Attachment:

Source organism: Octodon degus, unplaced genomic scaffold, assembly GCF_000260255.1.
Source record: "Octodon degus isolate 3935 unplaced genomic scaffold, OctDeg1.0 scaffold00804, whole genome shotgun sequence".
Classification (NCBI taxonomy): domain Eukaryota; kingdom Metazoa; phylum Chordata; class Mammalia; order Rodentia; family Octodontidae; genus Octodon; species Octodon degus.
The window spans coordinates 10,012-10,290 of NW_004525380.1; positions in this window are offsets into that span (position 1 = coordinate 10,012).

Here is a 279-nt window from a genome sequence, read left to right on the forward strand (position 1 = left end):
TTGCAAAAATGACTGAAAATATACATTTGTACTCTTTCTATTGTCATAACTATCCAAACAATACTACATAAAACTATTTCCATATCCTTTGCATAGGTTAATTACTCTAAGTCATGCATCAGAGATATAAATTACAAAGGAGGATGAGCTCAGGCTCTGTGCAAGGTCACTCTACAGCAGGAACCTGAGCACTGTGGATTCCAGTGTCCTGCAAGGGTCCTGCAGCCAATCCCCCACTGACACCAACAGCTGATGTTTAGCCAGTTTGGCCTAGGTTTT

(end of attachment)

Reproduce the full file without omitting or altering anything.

Source organism: Octodon degus, unplaced genomic scaffold, assembly GCF_000260255.1.
Source record: "Octodon degus isolate 3935 unplaced genomic scaffold, OctDeg1.0 scaffold00804, whole genome shotgun sequence".
Classification (NCBI taxonomy): domain Eukaryota; kingdom Metazoa; phylum Chordata; class Mammalia; order Rodentia; family Octodontidae; genus Octodon; species Octodon degus.
The window spans coordinates 10,012-10,290 of NW_004525380.1; positions in this window are offsets into that span (position 1 = coordinate 10,012).

Here is a 279-nt window from a genome sequence, read left to right on the forward strand (position 1 = left end):
TTGCAAAAATGACTGAAAATATACATTTGTACTCTTTCTATTGTCATAACTATCCAAACAATACTACATAAAACTATTTCCATATCCTTTGCATAGGTTAATTACTCTAAGTCATGCATCAGAGATATAAATTACAAAGGAGGATGAGCTCAGGCTCTGTGCAAGGTCACTCTACAGCAGGAACCTGAGCACTGTGGATTCCAGTGTCCTGCAAGGGTCCTGCAGCCAATCCCCCACTGACACCAACAGCTGATGTTTAGCCAGTTTGGCCTAGGTTTT